California Educators - Attend the American Historical Association Conference in San Francisco January 4-7
San Francisco, CA, January 4-7, 2024
The annual meeting of the American Historical Association (AHA) is the largest meeting of professional historians in the world. This year, the AHA will convene from January 4th to January 7th in San Francisco for a conference that offers extraordinary opportunities to engage with recent scholarship in history, attend panels on K-12 education, and to participate in hands-on workshops and for K-12 educators. The AHA is encouraging California Educators to join us by offering discounted registration rates for K-12 teachers. Additionally, all K-12 educators at public schools in San Francisco are eligible to have their registration fee waived entirely. Read on to learn more about how this conference will benefit educators and see what sessions are offered each day of the conference.
Thursday afternoon, the meeting will begin with panels including Peeking Behind the Professional Curtain: Public Facing Research and the Application of History, a roundtable in which historians from the History Departments at UC Davis and UC Irvine, the CHSSP, Marchand Center for Public Engagement, and will discuss the value of collaboration in public history initiatives. Panelists will demonstrate how research inviting the public to be stakeholders in the production of academic knowledge benefits all participants.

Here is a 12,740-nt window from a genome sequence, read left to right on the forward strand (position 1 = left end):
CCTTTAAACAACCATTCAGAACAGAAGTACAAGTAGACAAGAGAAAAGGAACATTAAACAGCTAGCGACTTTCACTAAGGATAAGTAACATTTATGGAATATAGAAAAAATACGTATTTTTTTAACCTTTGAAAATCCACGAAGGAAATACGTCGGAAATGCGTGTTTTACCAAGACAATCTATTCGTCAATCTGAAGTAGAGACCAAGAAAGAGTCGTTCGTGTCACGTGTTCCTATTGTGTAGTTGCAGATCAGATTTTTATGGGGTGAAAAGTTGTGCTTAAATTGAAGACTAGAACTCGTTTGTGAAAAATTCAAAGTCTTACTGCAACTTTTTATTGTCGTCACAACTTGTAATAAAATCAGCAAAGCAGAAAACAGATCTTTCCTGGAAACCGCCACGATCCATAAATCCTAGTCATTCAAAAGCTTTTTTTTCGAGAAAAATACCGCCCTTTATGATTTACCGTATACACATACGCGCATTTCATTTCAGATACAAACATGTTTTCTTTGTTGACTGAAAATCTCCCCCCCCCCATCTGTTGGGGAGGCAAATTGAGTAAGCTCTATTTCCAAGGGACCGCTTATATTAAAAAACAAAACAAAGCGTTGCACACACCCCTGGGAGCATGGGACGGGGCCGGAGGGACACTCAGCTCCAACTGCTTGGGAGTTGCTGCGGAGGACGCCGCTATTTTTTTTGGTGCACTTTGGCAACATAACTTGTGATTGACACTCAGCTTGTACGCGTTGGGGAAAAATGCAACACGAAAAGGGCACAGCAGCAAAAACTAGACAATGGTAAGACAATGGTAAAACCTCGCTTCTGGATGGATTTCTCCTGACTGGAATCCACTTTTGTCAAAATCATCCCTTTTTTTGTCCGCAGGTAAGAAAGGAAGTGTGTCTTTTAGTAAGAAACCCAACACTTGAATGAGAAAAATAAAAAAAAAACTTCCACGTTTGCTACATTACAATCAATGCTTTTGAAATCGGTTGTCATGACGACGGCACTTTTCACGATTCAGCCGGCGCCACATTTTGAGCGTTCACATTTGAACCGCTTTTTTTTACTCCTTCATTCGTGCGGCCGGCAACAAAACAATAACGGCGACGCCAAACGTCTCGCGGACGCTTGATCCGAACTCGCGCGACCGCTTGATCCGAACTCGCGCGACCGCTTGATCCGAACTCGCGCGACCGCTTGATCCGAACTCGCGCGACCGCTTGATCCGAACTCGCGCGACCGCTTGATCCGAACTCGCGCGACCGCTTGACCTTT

A simultaneous panel chaired by Laura Westhoff titled “Education Programs, History Departments, and the Current State of K–12 Teacher Preparation.” This panel which includes scholars from Muskingum University, Stanford, and Illinois State University will discuss academic programs and majors available to future K-12 history and social science teachers with particular attention towards the home departments of such programs. Panelists ask what it means for the discipline for such training to be housed in professional schools such as schools of education and how history and social science departments can contribute to future training. Meanwhile, Emily Fisher Gray will host a roundtable of historians discussing Reacting to the Past, a form of historical role play, and its uses in the classroom. Part Two of this conversation will continue Saturday morning. These sessions will be followed by a panel that will further discuss collaboration between schools of education and history departments in supporting educators amidst controversy and attacks on K-12 education. Yet another late afternoon panel titled Recent Developments in Advanced Placement US History, World History, and African American Studies Courses will discuss how AP courses have adapted to developments in the discipline. At the same time, a panel titled What K-12 Teachers Want Us to Know About Entering Students offers university educators an opportunity to learn from recently collected survey data from K-12 educators.
The plenary session Thursday night titled The Politicization of History Education at the State Level: Legislation and Standards will concern the ways that educators can defend history education.